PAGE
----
The Spanish didn’t want a capital of Peru up in the Andes, much rather they wanted to establish a direct link between their new colony and Europe. Cuzco, which had been the capital of the Empire of the Incas, and Juja, the first capital of Peru, were ignored, and eventually Lima was picked to take over the role as the new colony’s capital city.

Back then, in the 16th century, it was impossible to imagine that one day, individual cities would have millions of inhabitants, with some even exceeding 10, 20 or even 30 million residents. Lima was never planned to become such a large city, and for a commercial port of the sorts that was required by the Spanish in Peru, the space and location were sufficient. Though there would have been more convenient locations for a city to be founded nearby (with more reliable streams running from the Andes into the Pacific), it would be enough for what the Spanish planned to use it for. And it was fine until well into the 20th century.

In fact, the authorities were so surprised by Lima’s sudden expansion that the Metropolitano Bus System only went into service in 2010.

Graph 1: The population of Lima over time, with an overlay of important events that may have influenced the city’s population, growth and livability. Click to expand. Infographic by The World Uncensored.

The (lack of) Administration

Lima takes unorganized administration to a whole new level. Technically speaking, Lima is not a city – it is a province of Peru, and parts of what is considered the megacity which the province of Lima is part of are located in yet different provinces (namely, this area is known as Callao and is also where Lima’s airport is located). There is also a Lima district, which is inland from the coastal areas of Miraflores and itself doesn’t border the Pacific Ocean, but is the closest you can get to finding an official “city of Lima”.

Due to the sheer size, rapid expansion and ever-changing nature of the city – especially in the impoverished outskirts – any meaningful administration of the city is very difficult to maintain, and essential infrastructures will often not be in place in new neighborhoods.

Internal Migration and Lima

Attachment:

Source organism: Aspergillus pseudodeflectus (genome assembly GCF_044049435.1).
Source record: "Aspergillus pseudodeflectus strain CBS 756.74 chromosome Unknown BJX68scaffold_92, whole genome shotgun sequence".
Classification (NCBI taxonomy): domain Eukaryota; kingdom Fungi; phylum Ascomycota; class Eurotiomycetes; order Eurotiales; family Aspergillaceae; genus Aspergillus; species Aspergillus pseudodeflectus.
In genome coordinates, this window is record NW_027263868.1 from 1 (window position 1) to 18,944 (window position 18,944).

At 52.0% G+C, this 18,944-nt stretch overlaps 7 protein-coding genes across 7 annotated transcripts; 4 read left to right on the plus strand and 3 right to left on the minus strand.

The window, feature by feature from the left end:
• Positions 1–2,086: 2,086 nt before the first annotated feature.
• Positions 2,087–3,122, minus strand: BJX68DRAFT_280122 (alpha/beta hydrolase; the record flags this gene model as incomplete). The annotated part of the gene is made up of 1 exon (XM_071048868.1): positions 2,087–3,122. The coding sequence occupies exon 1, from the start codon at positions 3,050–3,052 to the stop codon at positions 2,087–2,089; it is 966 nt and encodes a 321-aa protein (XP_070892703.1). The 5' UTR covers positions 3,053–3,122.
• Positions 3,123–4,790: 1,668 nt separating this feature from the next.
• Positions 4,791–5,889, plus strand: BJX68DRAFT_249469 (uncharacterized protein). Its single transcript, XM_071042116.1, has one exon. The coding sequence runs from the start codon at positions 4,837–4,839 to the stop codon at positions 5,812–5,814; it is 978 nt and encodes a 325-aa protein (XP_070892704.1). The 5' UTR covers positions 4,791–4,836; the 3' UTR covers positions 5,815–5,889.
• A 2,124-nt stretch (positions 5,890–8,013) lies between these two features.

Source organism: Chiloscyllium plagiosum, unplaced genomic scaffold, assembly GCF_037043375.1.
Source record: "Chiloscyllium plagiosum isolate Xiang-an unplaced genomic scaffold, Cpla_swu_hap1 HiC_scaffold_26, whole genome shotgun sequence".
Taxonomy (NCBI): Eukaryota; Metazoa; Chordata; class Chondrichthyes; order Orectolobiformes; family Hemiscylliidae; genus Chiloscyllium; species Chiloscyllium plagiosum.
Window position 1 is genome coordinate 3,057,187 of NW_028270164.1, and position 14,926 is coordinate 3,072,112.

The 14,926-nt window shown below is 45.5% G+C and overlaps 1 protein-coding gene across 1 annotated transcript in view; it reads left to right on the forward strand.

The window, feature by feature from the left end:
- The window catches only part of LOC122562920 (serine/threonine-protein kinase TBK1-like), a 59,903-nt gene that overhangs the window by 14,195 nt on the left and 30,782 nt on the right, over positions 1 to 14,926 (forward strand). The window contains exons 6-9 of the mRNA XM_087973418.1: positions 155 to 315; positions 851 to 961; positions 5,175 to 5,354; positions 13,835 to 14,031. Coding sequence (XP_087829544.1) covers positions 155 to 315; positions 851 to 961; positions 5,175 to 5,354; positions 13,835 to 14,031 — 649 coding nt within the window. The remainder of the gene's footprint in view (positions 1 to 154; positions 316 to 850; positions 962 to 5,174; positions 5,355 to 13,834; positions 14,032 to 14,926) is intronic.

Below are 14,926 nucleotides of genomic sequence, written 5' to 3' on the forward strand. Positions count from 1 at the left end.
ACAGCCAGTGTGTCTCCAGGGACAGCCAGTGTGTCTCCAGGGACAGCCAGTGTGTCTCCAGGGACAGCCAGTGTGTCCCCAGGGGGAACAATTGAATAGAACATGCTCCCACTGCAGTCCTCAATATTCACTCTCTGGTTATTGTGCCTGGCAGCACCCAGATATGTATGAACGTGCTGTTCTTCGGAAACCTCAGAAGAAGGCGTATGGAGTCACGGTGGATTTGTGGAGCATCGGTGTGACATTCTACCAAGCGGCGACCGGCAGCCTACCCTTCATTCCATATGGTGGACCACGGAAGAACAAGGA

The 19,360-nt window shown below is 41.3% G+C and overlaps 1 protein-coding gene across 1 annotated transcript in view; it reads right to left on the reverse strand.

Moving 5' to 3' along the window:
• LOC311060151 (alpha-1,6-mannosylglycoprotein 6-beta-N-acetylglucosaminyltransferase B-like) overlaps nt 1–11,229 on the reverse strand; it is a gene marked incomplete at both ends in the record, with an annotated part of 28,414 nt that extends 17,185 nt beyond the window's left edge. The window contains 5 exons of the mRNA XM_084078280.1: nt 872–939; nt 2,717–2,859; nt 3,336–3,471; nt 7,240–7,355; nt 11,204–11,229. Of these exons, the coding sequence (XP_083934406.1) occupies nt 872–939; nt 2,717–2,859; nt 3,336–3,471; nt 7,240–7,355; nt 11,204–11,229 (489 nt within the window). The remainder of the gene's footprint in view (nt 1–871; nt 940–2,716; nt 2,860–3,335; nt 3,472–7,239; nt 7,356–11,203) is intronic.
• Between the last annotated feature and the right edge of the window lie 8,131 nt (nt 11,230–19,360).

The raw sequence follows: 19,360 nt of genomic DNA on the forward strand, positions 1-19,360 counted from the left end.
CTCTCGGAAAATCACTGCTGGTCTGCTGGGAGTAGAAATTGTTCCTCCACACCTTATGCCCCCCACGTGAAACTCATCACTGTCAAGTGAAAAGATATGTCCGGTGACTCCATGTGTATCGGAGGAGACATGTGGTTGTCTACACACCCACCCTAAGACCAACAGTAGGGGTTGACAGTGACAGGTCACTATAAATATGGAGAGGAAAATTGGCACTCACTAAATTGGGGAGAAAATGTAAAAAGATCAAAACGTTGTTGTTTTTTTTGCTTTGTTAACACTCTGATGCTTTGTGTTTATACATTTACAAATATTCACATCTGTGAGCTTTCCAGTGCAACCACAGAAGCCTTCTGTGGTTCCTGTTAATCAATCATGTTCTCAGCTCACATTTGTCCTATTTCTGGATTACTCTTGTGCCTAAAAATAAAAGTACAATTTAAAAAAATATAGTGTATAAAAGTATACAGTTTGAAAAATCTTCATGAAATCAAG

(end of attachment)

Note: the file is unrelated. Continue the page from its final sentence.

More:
The society in Peru is affected by instability and insecurity. The country was in and out of dictatorships, authoritarian governments and fragile democratic systems throughout the 20th century, and political instability, though free and democratic elections have taken place in the past years, continues today.

There are major differences in the quality of life between individual provinces as well as between cities and rural areas. While there are cities such as (downtown) Lima, which are increasingly turning into business hubs, and (downtown) Cusco, which lives off tourism, in the Andes there are communities that don’t have electricity, water, telephone lines or any connection to the outside world, don’t speak Spanish but rather the Inca’s language, Quechua, and live off the land.
However, throughout the past years, more and more people, especially young individuals from smaller Andean communities and remote towns, have started moving into the major cities. One main target for internal migrants in the Andes is Cusco. However, when talking to the people living in the migrant communities of Cusco, you will often hear that they see living in Cusco solely as a stop on the way to Lima.

31% of the people living in Lima are internal migrants, according to Aída García Naranjo Morales. This is a very high number, similar to those which can be found in most departments along the coast and also in the rain forest.

Table 1: Internal migration in the different departments of Peru. Note that the migration into the rain forest (e.g. Madre de Dios) and coastal (e.g. Lima) areas is significantly higher than that into the Sierra (e.g. Cusco).